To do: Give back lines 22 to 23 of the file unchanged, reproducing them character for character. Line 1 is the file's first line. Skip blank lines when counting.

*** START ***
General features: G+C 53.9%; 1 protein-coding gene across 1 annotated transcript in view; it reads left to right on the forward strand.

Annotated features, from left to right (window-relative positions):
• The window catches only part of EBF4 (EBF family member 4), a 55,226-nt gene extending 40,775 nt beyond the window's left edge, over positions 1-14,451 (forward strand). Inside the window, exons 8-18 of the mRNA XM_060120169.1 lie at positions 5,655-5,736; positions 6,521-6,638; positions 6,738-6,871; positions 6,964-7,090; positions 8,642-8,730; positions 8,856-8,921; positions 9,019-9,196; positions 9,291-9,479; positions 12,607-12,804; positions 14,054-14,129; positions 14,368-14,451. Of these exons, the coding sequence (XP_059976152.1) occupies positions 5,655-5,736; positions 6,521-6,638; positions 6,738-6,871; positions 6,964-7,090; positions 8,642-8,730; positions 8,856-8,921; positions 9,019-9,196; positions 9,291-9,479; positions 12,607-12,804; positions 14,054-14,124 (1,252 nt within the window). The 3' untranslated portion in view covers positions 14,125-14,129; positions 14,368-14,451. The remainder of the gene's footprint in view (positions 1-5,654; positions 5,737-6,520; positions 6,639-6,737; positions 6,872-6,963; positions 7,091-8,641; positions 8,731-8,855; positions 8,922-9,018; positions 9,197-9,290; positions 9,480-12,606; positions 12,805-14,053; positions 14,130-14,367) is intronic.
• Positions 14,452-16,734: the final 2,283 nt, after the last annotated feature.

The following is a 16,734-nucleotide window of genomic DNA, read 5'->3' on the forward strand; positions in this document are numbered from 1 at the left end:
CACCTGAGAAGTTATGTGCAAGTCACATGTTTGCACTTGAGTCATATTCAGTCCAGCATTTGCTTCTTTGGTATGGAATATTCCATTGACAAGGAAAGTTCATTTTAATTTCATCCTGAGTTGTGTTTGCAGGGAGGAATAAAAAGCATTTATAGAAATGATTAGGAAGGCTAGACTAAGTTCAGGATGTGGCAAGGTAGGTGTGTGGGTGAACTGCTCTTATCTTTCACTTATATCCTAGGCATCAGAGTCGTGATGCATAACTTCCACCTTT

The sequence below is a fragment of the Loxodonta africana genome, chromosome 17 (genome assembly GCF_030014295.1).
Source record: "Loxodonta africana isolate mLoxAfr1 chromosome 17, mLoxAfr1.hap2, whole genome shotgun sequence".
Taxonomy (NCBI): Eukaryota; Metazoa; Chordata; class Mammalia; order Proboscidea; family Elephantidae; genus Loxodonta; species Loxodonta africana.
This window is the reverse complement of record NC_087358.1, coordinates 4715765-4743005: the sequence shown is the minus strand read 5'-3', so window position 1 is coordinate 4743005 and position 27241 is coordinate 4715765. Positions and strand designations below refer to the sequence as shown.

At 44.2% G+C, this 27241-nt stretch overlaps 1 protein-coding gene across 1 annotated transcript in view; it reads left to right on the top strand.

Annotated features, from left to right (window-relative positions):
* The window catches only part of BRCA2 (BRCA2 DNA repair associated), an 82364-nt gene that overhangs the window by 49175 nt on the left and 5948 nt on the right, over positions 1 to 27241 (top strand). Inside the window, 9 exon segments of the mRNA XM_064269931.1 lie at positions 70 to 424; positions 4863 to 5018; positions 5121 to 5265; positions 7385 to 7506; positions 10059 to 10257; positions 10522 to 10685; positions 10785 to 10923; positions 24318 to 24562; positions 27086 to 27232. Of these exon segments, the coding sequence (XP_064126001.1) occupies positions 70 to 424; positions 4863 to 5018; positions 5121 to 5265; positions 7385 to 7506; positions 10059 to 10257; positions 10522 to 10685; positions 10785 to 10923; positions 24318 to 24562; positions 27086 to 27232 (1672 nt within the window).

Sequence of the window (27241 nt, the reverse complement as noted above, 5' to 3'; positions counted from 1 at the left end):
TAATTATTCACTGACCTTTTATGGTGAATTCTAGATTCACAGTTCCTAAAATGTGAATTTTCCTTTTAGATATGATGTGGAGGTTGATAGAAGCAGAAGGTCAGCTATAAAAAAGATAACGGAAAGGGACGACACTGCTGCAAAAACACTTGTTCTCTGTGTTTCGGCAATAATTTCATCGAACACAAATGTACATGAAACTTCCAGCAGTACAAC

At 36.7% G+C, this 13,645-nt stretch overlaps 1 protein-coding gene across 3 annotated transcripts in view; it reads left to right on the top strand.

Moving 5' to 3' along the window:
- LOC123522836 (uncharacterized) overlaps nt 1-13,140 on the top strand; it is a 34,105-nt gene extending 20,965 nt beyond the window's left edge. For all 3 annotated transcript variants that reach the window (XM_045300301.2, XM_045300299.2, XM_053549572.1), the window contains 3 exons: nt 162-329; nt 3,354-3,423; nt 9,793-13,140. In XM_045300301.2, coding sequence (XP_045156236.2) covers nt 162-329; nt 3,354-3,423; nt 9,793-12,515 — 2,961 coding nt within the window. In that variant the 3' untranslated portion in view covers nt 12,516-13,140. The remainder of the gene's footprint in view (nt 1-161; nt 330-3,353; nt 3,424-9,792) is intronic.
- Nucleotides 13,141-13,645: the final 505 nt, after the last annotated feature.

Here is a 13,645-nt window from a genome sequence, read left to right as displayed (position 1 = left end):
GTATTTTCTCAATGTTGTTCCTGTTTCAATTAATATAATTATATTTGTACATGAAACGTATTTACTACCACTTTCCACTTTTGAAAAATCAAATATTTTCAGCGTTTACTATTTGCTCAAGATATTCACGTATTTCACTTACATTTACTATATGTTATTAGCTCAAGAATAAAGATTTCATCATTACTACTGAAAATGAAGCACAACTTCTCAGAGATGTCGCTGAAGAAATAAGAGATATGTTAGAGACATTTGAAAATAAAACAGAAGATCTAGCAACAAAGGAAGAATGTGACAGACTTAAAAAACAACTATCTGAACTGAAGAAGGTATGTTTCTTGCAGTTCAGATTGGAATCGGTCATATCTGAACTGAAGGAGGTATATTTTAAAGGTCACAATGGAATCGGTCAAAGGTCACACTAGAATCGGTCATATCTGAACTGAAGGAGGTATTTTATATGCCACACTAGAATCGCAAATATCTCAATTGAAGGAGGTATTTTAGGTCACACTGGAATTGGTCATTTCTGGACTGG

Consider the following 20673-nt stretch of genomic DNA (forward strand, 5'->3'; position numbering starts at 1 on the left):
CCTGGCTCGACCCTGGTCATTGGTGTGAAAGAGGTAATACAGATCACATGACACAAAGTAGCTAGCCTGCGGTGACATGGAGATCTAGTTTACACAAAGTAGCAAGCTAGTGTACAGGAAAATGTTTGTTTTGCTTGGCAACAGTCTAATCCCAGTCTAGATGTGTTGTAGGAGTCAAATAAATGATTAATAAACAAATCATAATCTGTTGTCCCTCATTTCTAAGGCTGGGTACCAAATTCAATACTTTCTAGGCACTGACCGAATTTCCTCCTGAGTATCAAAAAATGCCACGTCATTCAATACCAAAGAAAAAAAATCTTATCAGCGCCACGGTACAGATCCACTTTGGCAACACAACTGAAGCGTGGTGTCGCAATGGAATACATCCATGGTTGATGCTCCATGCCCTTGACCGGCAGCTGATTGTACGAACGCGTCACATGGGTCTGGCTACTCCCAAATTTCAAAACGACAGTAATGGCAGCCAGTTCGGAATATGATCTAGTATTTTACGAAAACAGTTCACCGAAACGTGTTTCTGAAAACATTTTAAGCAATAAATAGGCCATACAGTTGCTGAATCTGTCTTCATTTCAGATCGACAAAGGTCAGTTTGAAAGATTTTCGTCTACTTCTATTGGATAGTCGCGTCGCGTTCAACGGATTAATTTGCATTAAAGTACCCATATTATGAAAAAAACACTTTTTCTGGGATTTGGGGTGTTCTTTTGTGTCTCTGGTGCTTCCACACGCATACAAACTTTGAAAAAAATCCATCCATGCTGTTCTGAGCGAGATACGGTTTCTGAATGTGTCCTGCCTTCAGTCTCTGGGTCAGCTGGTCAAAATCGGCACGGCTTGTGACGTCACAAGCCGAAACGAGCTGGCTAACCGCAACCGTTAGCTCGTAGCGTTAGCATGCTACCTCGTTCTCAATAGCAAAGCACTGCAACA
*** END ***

Consider the following 20673-nt stretch of genomic DNA (forward strand, 5'->3'; position numbering starts at 1 on the left):
CCTGGCTCGACCCTGGTCATTGGTGTGAAAGAGGTAATACAGATCACATGACACAAAGTAGCTAGCCTGCGGTGACATGGAGATCTAGTTTACACAAAGTAGCAAGCTAGTGTACAGGAAAATGTTTGTTTTGCTTGGCAACAGTCTAATCCCAGTCTAGATGTGTTGTAGGAGTCAAATAAATGATTAATAAACAAATCATAATCTGTTGTCCCTCATTTCTAAGGCTGGGTACCAAATTCAATACTTTCTAGGCACTGACCGAATTTCCTCCTGAGTATCAAAAAATGCCACGTCATTCAATACCAAAGAAAAAAAATCTTATCAGCGCCACGGTACAGATCCACTTTGGCAACACAACTGAAGCGTGGTGTCGCAATGGAATACATCCATGGTTGATGCTCCATGCCCTTGACCGGCAGCTGATTGTACGAACGCGTCACATGGGTCTGGCTACTCCCAAATTTCAAAACGACAGTAATGGCAGCCAGTTCGGAATATGATCTAGTATTTTACGAAAACAGTTCACCGAAACGTGTTTCTGAAAACATTTTAAGCAATAAATAGGCCATACAGTTGCTGAATCTGTCTTCATTTCAGATCGACAAAGGTCAGTTTGAAAGATTTTCGTCTACTTCTATTGGATAGTCGCGTCGCGTTCAACGGATTAATTTGCATTAAAGTACCCATATTATGAAAAAAACACTTTTTCTGGGATTTGGGGTGTTCTTTTGTGTCTCTGGTGCTTCCACACGCATACAAACTTTGAAAAAAATCCATCCATGCTGTTCTGAGCGAGATACGGTTTCTGAATGTGTCCTGCCTTCAGTCTCTGGGTCAGCTGGTCAAAATCGGCACGGCTTGTGACGTCACAAGCCGAAACGAGCTGGCTAACCGCAACCGTTAGCTCGTAGCGTTAGCATGCTACCTCGTTCTCAATAGCAAAGCACTGCAACA